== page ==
Chisanbop: Advanced Counting on FingersDate: 3/18/96 at 5:29:34 From: Harbin Subject: Counting fingers I saw on TV years ago kids in 1st grade doing advanced math by counting on their fingers. They were using their fingers as some kind of abacus or something. Does anybody know of this technique, and where I can find out more about it? Thanks, Harbin Osteen Date: 6/24/96 at 20:20:26 From: Doctor Jodi Subject: Re: Counting fingers Hi Harbin! There's a tutorial by Andy Harris on this method, called chisanbop, on the Web at: http://www.cs.iupui.edu/~aharris/chis/chis.html Here's more information: Chisanbop is an easy, lightning-quick calculator developed by a Korean schoolteacher, Sung Jin Pai. Your grade-school kids can learn to use it in minutes. It requires two hands. Try it yourself first. Place your hands palm-down on a table, fingers spread. That's zero. Now make two fists. Your calculator now reads 99, the highest value. Reading from left to right now, each of the four fingers on your left hand equals ten; the left thumb equals fifty; the right thumb equals five; and each of the four fingers on your right hand equals one. Now construct different numbers on your own. Two thumbs folded under could only equal 55; two index fingers, 11. Let's try a sample problem: 18 + 26. Show 18 by pressing down the left index finger and the right thumb, index, middle, and ring fingers. Now: Think of 26 as 10, 10, 5, and 1. The first two 10s are easy: Press down the middle and ring fingers on your left hands. The 5 is the only tricky part; you exchange between hands. Lift the right thumb (subtracting 5), then press down your left pinky (adding 10, for a net gain of 5). For the 1, press down the right pinky. Your hands now read 44 - the correct answer! And I was browsing the library the other day and found _The Complete Book of Fingermath_ by Edwin M. Lieberthal (McGraw-Hill, 1979), which I recommend. I hope this helps - please let us know if we can help again. -Doctor Jodi, The Math Forum |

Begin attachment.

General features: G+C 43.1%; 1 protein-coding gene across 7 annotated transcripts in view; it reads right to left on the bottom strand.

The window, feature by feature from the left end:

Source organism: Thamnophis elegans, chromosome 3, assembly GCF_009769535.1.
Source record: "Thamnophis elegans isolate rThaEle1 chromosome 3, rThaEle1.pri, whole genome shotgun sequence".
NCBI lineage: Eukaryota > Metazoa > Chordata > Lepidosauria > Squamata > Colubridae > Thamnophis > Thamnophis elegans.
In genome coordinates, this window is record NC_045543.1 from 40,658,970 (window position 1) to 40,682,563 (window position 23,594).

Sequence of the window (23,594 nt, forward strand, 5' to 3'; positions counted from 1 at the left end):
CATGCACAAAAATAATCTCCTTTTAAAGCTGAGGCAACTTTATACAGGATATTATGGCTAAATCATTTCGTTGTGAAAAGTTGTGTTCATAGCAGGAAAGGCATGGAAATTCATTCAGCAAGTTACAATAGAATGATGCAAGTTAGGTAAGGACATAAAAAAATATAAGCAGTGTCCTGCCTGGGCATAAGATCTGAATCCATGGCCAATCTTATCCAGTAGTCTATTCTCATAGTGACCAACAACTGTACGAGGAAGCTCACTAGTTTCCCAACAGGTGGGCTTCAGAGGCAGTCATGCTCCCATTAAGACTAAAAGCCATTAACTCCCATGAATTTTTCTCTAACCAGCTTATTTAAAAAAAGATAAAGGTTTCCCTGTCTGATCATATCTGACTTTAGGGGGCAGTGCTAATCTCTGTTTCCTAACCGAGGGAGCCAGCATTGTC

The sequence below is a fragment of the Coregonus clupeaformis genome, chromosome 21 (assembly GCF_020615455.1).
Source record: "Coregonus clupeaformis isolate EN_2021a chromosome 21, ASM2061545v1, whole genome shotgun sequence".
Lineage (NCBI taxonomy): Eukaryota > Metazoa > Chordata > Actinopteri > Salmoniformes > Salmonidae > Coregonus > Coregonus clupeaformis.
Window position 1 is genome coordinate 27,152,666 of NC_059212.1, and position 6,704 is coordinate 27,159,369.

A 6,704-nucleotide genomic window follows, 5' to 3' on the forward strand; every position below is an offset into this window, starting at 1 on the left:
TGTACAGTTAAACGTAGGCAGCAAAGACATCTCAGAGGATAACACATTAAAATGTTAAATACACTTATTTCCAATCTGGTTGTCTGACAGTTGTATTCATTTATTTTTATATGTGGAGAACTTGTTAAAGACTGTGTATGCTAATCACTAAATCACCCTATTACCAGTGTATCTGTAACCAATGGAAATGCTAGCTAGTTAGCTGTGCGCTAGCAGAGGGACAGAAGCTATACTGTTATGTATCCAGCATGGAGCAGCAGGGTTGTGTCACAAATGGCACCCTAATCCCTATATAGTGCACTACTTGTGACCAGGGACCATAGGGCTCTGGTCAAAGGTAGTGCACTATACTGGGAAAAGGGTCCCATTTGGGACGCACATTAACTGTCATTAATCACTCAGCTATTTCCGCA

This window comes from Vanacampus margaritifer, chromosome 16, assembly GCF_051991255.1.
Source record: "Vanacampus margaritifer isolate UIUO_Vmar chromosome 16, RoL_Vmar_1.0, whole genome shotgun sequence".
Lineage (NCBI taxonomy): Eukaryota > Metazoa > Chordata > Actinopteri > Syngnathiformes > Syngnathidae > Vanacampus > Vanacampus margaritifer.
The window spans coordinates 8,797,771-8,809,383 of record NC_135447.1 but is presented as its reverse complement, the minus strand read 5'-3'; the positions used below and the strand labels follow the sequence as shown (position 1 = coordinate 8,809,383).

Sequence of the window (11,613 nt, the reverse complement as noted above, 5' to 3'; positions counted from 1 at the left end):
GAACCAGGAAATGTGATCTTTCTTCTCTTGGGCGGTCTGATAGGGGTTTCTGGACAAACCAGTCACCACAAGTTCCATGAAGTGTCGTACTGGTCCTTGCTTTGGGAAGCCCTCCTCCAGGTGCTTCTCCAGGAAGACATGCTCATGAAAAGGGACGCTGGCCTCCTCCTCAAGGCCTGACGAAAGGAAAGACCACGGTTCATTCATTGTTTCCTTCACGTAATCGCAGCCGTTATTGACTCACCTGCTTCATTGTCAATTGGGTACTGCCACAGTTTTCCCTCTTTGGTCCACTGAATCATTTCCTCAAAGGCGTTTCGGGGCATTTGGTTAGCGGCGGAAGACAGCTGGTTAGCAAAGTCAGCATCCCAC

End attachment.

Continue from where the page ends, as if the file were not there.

Search the Dr. Math Library: |
[Privacy Policy] [Terms of Use]
Ask Dr. Math^{TM}
© 1994- The Math Forum at NCTM. All rights reserved.
http://mathforum.org/dr.math/